Cold winds blowing

My interest in US politics has waned a bit, now that Trump’s attempted coup has turned out to be less March on Rome, more Beer Hall Putsch, so we must, reluctantly, turn our attention back towards developments on this side of the Atlantic.

Chancellor Rishi Sunak was in the Commons today, to give an update on the perilous state of the county’s finances; apparently things have not been this bad since the Great Frost of 1709. His response, at a time when the economy has all but ground to a halt, due to the government’s inept handling of the coronavirus pandemic, is to freeze the pay of most public sector workers, despite the fact that they are just about the only people confident enough to spend any money at the moment, as unemployment is set to rise to a ten-year high. Even with this penny-pinching, the National Debt is projected to increase at a rate not seen outside wartime, and GDP is unlikely to recover before 2022.

If this was not reason enough for pessimism, then a glance at the progress, or lack thereof, towards a post-Brexit trade deal with the EU would surely convince even the most Panglossian observer that the country is doomed. It is still possible that Prime Minister Boris Johnson, whose unfitness for the office becomes clearer every day, will abandon all the commitments he made to the right wing of his party when he stood for leader, and sign up to a relatively sensible agreement, but it shows how far we have fallen as a nation that the best-case scenario for our future depends on the utter untrustworthiness of the head of government.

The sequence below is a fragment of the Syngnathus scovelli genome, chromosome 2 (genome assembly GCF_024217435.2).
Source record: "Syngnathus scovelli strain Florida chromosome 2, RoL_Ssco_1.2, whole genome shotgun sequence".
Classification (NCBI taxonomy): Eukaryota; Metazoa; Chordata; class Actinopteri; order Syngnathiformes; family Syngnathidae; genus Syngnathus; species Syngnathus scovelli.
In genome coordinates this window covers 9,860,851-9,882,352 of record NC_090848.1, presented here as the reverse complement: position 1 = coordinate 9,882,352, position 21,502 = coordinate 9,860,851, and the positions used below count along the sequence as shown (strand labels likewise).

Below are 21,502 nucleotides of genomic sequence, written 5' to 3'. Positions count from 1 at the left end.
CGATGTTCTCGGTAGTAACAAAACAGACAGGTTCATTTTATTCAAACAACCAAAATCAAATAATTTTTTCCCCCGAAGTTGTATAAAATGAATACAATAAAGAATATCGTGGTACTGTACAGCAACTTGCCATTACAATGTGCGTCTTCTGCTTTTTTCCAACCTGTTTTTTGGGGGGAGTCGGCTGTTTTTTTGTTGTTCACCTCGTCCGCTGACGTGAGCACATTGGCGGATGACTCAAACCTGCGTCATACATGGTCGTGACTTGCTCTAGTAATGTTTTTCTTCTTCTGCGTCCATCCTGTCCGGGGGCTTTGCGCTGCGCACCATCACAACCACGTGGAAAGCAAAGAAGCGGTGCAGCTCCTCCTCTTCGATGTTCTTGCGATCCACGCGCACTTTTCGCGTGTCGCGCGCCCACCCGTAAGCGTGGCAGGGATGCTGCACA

One bright spot amid the gloom is that it does look like we might have a functional covid-19 vaccine before too long, promising a return to some sort of normality. Of course that will depend on the government managing to distribute it efficiently, which, in light of their failure to control the pandemic thus far, is not a given. I might feel more confident if I thought the job would be entrusted to the relatively dependable public health system, but, since the Tories are ideologically committed to the idea of the free market, and even more committed to enriching their friends, there’s a good chance it will be handed over to the same private contractors who fumbled the contact tracing program, and have gouged huge sums from the public purse for the supply of PPE.

Still, we must remain positive. Only three months of winter to survive before the springtime…

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